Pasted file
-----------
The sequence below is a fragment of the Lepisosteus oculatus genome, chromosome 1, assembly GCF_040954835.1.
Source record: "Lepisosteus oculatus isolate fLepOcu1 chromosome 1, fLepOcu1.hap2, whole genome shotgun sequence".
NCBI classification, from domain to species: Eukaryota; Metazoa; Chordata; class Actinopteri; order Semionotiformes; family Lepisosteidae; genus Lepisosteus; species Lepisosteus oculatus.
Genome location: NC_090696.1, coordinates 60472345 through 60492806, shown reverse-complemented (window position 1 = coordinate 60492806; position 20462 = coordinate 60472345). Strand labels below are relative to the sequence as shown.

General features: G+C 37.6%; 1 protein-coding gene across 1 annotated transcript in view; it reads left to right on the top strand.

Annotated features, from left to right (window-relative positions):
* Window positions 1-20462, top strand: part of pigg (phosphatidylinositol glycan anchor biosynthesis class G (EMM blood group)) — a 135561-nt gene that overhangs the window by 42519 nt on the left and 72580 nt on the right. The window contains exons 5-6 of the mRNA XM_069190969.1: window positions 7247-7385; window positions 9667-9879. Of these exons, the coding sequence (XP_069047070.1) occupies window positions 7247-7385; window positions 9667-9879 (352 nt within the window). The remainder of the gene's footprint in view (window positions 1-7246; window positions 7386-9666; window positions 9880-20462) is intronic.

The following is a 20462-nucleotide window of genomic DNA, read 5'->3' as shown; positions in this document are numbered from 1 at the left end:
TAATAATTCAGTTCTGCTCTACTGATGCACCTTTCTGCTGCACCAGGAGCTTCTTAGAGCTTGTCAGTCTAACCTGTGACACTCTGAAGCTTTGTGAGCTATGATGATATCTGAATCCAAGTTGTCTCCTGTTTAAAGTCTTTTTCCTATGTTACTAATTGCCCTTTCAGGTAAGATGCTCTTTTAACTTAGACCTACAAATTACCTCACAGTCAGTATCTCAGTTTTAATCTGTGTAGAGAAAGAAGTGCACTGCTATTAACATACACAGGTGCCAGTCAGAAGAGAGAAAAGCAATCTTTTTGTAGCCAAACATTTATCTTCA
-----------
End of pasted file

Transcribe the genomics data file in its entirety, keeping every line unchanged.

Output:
The sequence below is a fragment of the Lepisosteus oculatus genome, chromosome 1, assembly GCF_040954835.1.
Source record: "Lepisosteus oculatus isolate fLepOcu1 chromosome 1, fLepOcu1.hap2, whole genome shotgun sequence".
NCBI classification, from domain to species: Eukaryota; Metazoa; Chordata; class Actinopteri; order Semionotiformes; family Lepisosteidae; genus Lepisosteus; species Lepisosteus oculatus.
Genome location: NC_090696.1, coordinates 60472345 through 60492806, shown reverse-complemented (window position 1 = coordinate 60492806; position 20462 = coordinate 60472345). Strand labels below are relative to the sequence as shown.

General features: G+C 37.6%; 1 protein-coding gene across 1 annotated transcript in view; it reads left to right on the top strand.

Annotated features, from left to right (window-relative positions):
* Window positions 1-20462, top strand: part of pigg (phosphatidylinositol glycan anchor biosynthesis class G (EMM blood group)) — a 135561-nt gene that overhangs the window by 42519 nt on the left and 72580 nt on the right. The window contains exons 5-6 of the mRNA XM_069190969.1: window positions 7247-7385; window positions 9667-9879. Of these exons, the coding sequence (XP_069047070.1) occupies window positions 7247-7385; window positions 9667-9879 (352 nt within the window). The remainder of the gene's footprint in view (window positions 1-7246; window positions 7386-9666; window positions 9880-20462) is intronic.

The following is a 20462-nucleotide window of genomic DNA, read 5'->3' as shown; positions in this document are numbered from 1 at the left end:
TAATAATTCAGTTCTGCTCTACTGATGCACCTTTCTGCTGCACCAGGAGCTTCTTAGAGCTTGTCAGTCTAACCTGTGACACTCTGAAGCTTTGTGAGCTATGATGATATCTGAATCCAAGTTGTCTCCTGTTTAAAGTCTTTTTCCTATGTTACTAATTGCCCTTTCAGGTAAGATGCTCTTTTAACTTAGACCTACAAATTACCTCACAGTCAGTATCTCAGTTTTAATCTGTGTAGAGAAAGAAGTGCACTGCTATTAACATACACAGGTGCCAGTCAGAAGAGAGAAAAGCAATCTTTTTGTAGCCAAACATTTATCTTCA